THA1WC —  WG-C   (08-Mar-18   09:00—10:30)
Chair: H. Zen, Kyoto University, Kyoto, Japan
Paper Title Page
THA1WC01 Compact Arc Compressor for FEL-Driven Compton Light Source and ERL-Driven UV FEL 183
  • S. Di Mitri
    Elettra-Sincrotrone Trieste S.C.p.A., Basovizza, Italy
  • J.A.G. Akkermans, I. Setija
    ASML Netherlands B.V., Veldhoven, The Netherlands
  • D. Douglas
    JLab, Newport News, Virginia, USA
  • C. Pellegrini
    SLAC, Menlo Park, California, USA
  • G. Penn, M. Placidi
    LBNL, Berkeley, California, USA
  Many research and applications areas require photon sources capable of producing extreme ultra-violet (EUV) to gamma-ray beams with reasonably high fluxes and compact footprints. We explore the feasibility of a compact energy-recovery linac EUV free electron laser (FEL)*, and of a multi-MeV gamma-rays source based on inverse Compton scattering from a high intensity UV FEL emitted by the electron beam itself. In the latter scenario, the same electron beam is used to produce gamma-rays in the 10-20 MeV range and UV radiation in the 1015 eV range, in a ~4x22 m2 footprint system.**
* J.Akkermans, S.Di Mitri, D.Douglas, I.Setija, PRAB 20, 080705 (2017).
** M. Placidi, S. Di Mitri,⁎, C. Pellegrini, G. Penn, NIM A 855 (2017) 55-60.
slides icon Slides THA1WC01 [5.258 MB]  
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Inverse Free-Electron-Laser Based Inverse Compton Scattering: An All-Optical 5th Generation Light Source  
  • J.B. Rosenzweig
    UCLA, Los Angeles, California, USA
  Funding: U.S. DHS DNDO Contract No. 2014-DN-077-ARI084-01 and US DOE Grant No. DE-SC0009914
Compact monochromatic X-ray sources based on very high field acceleration and very short period undulators may revolutionize diverse advanced X-ray applications ranging from novel X-ray therapy techniques to active interrogation of materials, by making them accessible in cost and size. Such compactness may be obtained by an all-optical approach, which employs a laser-driven high gradient accelerator based on inverse free electron laser (IFEL), followed by an inverse Compton scattering (ICS) IP, a scheme where a laser is used as an undulator. We discuss experimental progress in understanding high-intensity effects in ICS, as well as the development of an efficient IFEL. We then describe the proof-of-principle of an all-optical IFEL-based system , where a TW-class CO2 laser pulse is split in two, with half used to accelerate a high quality electron beam up to 84 MeV through the IFEL interaction, and the other half acts as an electromagnetic undulator to generate up to 13 keV X-rays via ICS. These results demonstrate the feasibility of this scheme, which can be joined with other techniques such as laser recirculation to yield very compact, high brilliance, keV to MeV photon sources.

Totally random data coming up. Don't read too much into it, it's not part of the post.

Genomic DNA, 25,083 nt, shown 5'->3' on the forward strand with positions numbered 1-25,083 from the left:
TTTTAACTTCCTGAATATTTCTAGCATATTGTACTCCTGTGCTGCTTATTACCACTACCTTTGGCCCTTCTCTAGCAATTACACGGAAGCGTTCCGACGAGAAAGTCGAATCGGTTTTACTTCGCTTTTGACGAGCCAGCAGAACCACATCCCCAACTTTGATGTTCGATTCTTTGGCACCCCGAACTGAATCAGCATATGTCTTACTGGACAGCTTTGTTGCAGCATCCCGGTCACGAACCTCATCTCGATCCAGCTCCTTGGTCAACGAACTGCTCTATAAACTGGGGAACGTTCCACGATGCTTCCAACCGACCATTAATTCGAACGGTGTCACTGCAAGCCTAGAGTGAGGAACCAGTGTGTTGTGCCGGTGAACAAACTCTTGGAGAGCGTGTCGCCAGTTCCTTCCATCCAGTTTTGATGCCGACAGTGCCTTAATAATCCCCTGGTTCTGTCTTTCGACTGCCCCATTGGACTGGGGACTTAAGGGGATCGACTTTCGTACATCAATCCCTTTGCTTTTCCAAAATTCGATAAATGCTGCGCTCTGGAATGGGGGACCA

slides icon Slides THA1WC02 [4.812 MB]  
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Current Status and Perspectives of ERL-based Compton Sources  
  • R. Hajima
    QST, Tokai, Japan
  Funding: This work was supported in part by JSPS KAKENHI Grant Number 17H02818.
Energy-recover linacs (ERLs) have been developed mainly for high-power free electron lasers and future synchrotron light sources but have advantages in Compton sources as well, because the electron beam of high-average current and small emittance in ERLs contribute directly to generation of high-flux and narrow-bandwidth photons via Compton scattering. For demonstrating feasibility of ERL-based Compton sources, we conducted an experiment at the Compact ERL (cERL), where 7-keV X-ray photons with narrow bandwidth, 0.4% (rms) with an opening angle of 0.14 mrad, were generated by colliding an electron beam of 20 MeV with a laser of 1064 nm wavelength. In this talk, we overview the status of ERL-based Compton sources including relevant accelerator and laser components and discuss future perspectives of ERL-based Compton sources for keV and MeV photons.
slides icon Slides THA1WC03 [3.350 MB]  
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